Friday, December 16, 2005

The Nation's Business

After watching a wee portion of last night’s Leaders debate I’m reminded of that old television show from the CBC, back in the early days of the cathode ray.

The Nation’s Business was something like a five or ten minute free time political broadcast, where your average parliamentarian could explain away his or her party’s political policy without the need of any debate.

It had many time spots during its run, but I remember it normally followed the National News if my memory is correct; it was an infomercial before infomercials became the mainstay of late night television. Last night we had back to back infomercials, as Paul, Steve, Gilles and Jack were given the microphone and allowed to run wild with it. The debut of the Leaders on tour turned into nothing more than a two hour version of that venerable old CBC mainstay.

Described by some media pundits as a snore fest this first of four televised debates certainly broke new news, nor did it unearth any new scandals. Even Canadian’s with rudimentary French skills could be excused if they were thankful that they couldn’t parlez vous. In fact trying to follow the translators was more entertaining than following the scripted bromides of the actual participants.

The only interesting note of the night was Stephen Harper’s answer to the if your child was gay what would you say question. His answer was clinical and rather bland, something to the effect that parents always love their children. He once again showed virtually no emotion in his response, a rather robotic reply to a question that probably was designed to provoke outrage in the Conservative leader. He didn’t take the bait, but neither did he exactly wow the audience with his wit. Paul Martin tried to capitalize on the Conservatives plans to reopen the Gay marriage question to parliamentary vote, but it seemed to go nowhere, which is a place that much of this “debate” went.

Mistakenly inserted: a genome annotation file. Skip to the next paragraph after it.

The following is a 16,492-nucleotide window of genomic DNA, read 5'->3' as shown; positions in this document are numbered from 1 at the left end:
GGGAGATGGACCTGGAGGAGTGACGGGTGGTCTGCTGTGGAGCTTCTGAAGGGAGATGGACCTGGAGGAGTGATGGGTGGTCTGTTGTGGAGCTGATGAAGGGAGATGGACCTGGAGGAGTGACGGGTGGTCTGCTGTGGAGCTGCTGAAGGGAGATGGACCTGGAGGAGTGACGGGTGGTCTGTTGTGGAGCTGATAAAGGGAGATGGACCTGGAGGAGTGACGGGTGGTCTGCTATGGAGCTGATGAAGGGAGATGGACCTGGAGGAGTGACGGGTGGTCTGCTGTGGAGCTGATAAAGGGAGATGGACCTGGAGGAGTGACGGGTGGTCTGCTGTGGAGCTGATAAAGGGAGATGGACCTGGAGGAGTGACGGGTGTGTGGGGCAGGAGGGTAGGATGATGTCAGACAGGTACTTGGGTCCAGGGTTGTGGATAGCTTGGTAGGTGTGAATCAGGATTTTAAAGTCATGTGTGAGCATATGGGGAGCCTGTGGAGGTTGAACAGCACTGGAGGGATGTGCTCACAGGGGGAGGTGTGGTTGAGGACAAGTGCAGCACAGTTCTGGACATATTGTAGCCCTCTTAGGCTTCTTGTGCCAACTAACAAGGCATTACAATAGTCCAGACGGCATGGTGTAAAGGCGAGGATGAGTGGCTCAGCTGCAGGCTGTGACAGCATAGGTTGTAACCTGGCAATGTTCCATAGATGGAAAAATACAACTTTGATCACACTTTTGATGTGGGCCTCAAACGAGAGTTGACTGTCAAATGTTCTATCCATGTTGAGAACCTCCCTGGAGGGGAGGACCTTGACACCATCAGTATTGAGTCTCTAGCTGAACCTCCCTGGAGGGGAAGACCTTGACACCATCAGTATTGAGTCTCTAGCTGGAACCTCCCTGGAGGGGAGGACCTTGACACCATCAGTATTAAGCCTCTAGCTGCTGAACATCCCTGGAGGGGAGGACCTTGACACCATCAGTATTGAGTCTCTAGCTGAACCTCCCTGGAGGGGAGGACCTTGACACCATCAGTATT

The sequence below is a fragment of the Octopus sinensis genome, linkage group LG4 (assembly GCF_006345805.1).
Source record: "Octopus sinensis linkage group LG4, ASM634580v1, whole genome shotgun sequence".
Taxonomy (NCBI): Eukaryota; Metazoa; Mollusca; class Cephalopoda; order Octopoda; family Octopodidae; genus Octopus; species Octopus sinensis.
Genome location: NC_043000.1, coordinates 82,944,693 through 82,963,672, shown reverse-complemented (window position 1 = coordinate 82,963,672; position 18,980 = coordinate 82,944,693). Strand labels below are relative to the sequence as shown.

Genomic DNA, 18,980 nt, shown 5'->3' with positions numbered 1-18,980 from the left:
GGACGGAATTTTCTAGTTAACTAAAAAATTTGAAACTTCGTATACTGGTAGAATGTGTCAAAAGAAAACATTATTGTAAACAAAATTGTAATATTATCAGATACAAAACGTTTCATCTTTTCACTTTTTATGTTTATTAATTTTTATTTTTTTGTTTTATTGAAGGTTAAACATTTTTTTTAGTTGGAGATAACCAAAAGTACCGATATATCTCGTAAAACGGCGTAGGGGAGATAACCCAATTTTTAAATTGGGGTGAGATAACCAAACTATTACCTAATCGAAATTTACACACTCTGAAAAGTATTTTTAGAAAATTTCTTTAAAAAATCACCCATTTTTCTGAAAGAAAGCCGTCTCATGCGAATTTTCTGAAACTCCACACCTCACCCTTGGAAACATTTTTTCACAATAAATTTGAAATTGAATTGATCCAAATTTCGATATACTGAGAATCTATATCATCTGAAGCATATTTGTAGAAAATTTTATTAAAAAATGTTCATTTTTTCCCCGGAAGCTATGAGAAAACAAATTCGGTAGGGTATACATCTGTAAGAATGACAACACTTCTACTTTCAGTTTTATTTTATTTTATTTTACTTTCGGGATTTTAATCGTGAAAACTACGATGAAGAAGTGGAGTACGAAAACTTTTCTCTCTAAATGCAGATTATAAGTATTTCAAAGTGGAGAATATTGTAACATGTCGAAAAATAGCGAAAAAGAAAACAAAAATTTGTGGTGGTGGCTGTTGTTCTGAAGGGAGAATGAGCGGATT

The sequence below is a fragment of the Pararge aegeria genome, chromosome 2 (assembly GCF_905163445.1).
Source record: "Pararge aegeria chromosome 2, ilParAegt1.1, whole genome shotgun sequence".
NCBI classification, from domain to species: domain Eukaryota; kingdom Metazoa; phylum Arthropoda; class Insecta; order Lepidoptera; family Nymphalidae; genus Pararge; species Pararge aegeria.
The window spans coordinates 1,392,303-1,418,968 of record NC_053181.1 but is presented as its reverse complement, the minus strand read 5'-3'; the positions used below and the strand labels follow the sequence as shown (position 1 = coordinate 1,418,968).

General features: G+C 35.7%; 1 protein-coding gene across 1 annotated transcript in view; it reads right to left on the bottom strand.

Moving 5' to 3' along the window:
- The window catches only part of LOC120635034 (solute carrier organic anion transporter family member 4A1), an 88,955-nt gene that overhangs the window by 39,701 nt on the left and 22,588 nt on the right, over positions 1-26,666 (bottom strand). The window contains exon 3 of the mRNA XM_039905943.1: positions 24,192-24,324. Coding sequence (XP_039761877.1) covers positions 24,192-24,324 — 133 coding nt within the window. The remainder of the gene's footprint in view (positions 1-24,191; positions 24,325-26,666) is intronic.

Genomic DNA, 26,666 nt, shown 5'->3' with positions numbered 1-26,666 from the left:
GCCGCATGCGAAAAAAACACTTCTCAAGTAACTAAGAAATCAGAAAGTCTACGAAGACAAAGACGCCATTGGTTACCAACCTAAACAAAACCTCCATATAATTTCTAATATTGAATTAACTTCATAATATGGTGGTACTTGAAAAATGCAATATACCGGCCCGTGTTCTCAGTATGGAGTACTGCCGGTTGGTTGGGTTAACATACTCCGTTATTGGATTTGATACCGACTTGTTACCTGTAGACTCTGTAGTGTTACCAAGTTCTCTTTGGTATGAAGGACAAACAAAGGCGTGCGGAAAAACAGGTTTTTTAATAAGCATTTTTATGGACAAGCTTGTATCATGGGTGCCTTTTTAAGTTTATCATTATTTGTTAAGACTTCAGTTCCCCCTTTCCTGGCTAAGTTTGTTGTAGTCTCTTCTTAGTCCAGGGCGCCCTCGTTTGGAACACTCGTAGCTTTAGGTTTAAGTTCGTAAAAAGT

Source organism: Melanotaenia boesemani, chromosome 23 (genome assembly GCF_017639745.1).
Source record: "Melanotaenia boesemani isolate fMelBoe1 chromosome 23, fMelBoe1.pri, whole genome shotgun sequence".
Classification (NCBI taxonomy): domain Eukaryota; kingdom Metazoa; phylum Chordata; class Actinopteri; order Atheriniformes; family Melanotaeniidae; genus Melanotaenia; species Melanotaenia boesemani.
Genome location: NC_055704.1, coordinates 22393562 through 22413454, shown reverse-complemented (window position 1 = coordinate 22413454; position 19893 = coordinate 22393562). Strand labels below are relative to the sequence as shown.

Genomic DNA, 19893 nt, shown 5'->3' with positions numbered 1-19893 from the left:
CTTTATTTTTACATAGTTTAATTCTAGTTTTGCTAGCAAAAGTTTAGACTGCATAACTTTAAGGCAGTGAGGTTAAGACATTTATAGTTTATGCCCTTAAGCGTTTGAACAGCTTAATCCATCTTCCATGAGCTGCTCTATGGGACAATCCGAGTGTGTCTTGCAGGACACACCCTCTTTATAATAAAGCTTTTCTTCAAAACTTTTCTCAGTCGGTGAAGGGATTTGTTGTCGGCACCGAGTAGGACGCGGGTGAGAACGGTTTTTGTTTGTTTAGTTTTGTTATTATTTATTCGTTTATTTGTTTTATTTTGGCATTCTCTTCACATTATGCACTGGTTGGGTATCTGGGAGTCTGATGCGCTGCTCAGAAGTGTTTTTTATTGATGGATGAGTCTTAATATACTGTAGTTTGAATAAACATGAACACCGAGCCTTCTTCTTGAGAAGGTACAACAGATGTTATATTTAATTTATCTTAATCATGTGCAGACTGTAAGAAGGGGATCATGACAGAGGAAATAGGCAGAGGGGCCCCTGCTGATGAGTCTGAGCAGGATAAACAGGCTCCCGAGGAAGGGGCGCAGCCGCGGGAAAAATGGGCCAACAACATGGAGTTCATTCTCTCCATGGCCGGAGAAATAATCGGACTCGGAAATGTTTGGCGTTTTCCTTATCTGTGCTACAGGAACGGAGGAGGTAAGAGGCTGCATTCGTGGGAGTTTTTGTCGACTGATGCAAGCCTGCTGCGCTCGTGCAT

Gilles Duceppe brought glad tidings of continued confusion suggesting that in thirty years or so we’ll have two separate countries of the Great White North, a Canada and a Quebec. Thirty years? The only thing worse than watching this paint dry is the prospect of thirty more years of the will they stay or will they go dance.

Most commentators scored Duceppe’s proclamation as the winning moment of the night, as the three other leaders failed to really challenge his hyperbole, nor offer up any real defense of a federal system which would include Quebec. The Prime Minister attempted some damage control after the debate in the media scrum, but his moment to take the separatist leader to task passed him by in the debate.

Jack Layton looked earnest, smiled at the right time and in the end didn’t really score any major points either. He gave his standard dark day for democracy spiel over the sponsorship scandal, while conveniently leaving out the fact that he helped support the dark princes of democracy in the last Parliament. For the rest of the debate Jack followed the lead of his fellow leaders with the best policy is no real policy.

This false start campaign continues to stumble out of the gate; most observers feel that the real election campaign won’t get started in earnest until after the last polar bear swim of New Years day is complete.

Now that's an idea! Dumping the four leaders into a pool of freezing cold water might actually make for an interesting kick start to the campaign. If nothing else it would wake everyone up from this walking, talking slumber party

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